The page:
BECOME A MEMBER! Sign up for TIE services now and start your international school career


Lost and Found on the Bookshelf

By Margriet Ruurs
Lost and Found on the Bookshelf

Adrift At Sea, A Vietnamese Boy’s Story of Survival by Marsha Forchuk Skrypuch with Tuan Ho, illustrated by Brian Deines. What are Vietnamese boat people? Where did they go, and why? This beautifully illustrated nonfiction picture book introduces the reader to a real family: two parents and their five children. Told in the voice of six-year-old Tuan, it explains how thousands were forced to flee communist South Vietnam after the Vietnam war. They dodged the bullets of an oppressive regime as they tried to escape by sea, but there were far too many people packed into unseaworthy boats. Many perished. Tuan was among the lucky ones rescued by a U.S. naval ship. He and his family went on to become valued Canadian citizens. An interesting read that explains why and how people are sometimes forced to flee and find a new homeland (ISBN 978-1-77278-005-5).
In Passover, Festival of Freedom Monique Polak explores the rituals and meaning of this Jewish festival. She introduces the reader to kids who prepare for Passover as they cook and shop. She explores how Passover is celebrated in different countries and explains the history behind many of the associated customs. Personal stories illustrate the fascinating text, while beautiful photos enhance the book as a must-have for any library (Orca Origins, ISBN 978-1-4598-0990-1).
French Toast by Kari-Lynn Winters. When you are blind, you don’t see skin color and you truly know that everyone is the same. Phoebe doesn’t like it when kids from school call “Hey, French Toast!” or tease her for her accent. Her Nan-ma is blind and asks Phoebe to describe the colors of family and friends. Their talk helps Phoebe to look at things in a different light. Phoebe’s mom is “stirred peach yogurt.” Her dad is like warm banana bread. Phoebe discovers that Nan-ma doesn’t even know her own skin color until she tells her it is like maple syrup. Suddenly being called French Toast isn’t so bad anymore, especially when a chocolate-spread girl of color from school wants to play with Phoebe (ISBN 978-1-77278-006-2).
14 Cows For America by Carmen Agra Deedy, illustrated by Thomas Gonzalez. This gorgeous picture book is the touching story of Kimeli, a young Maasai warrior from Kenya. He goes to America to study. When he returns to his village, he brings with him the heart-wrenching story of what happened in America on 9/11. The Maasai elders are shocked. How can anyone hate like that? To the fierce yet gentle Maasai, cows are sacred, ensuring life. So they offer the greatest gift they can: 14 cows for America, to help the people heal. “Because there is no nation so powerful that it cannot be wounded nor a people so small they cannot offer mighty comfort.” A true story, beautifully written, accompanied by breathtaking paintings of the Maasai people. This is a tale to treasure and share. Includes a teachers’ guide (ISBN 978-1-56145-490-7).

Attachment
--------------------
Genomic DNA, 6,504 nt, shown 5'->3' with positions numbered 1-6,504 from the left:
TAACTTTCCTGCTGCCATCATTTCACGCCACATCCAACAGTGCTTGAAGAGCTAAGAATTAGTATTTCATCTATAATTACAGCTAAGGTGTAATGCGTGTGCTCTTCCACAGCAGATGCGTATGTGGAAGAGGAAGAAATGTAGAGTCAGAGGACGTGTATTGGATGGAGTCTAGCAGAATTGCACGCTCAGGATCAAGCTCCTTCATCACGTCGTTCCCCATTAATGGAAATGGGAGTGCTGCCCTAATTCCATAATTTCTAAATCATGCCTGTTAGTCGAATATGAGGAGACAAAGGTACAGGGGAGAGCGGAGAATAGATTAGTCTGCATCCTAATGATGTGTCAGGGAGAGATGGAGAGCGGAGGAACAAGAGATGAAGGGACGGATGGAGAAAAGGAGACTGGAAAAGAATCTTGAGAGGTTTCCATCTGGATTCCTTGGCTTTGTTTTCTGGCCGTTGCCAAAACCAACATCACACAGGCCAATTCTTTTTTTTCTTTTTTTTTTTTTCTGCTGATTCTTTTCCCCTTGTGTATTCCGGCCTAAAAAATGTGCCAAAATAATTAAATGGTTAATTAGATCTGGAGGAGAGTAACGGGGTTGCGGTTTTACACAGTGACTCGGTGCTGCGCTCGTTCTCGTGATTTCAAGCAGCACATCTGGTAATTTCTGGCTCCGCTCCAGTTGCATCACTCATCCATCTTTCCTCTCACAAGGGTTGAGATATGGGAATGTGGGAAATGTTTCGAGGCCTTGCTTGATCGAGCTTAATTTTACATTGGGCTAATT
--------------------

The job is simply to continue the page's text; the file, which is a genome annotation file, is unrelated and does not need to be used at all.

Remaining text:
Would Someone Please Answer the Parrot! by Beryl Young. If you have ever heard an African Grey Parrot speak or make sounds, you know that this wild story could be entirely true! When uncle Bill the pirate leaves his pet parrot Guapo with the Gibson family, they are not impressed by his loud squawks and inappropriate sounds. He imitates dogs, telephones, and fire engines. But when Aunt Pattie comes for her annual visit, Guapo becomes the hero and finds a permanent home. Young readers will enjoy the wacky illustrations while a back page offers nonfiction information on African Grey Parrots (ISBN 978-1-927735-00-8).
Margriet Ruurs is the author of 27 books for children. She lives in Canada and conducts school visits around the world.

Please fill out the form below if you would like to post a comment on this article:


There are currently no comments posted. Please post one via the form above.



University Visits in a Post Covid World?
By Robbie Jefferiss
May 2021

A Ferry Crossing from Love to Loss and Back Again
By Kathleen Naglee
Apr 2021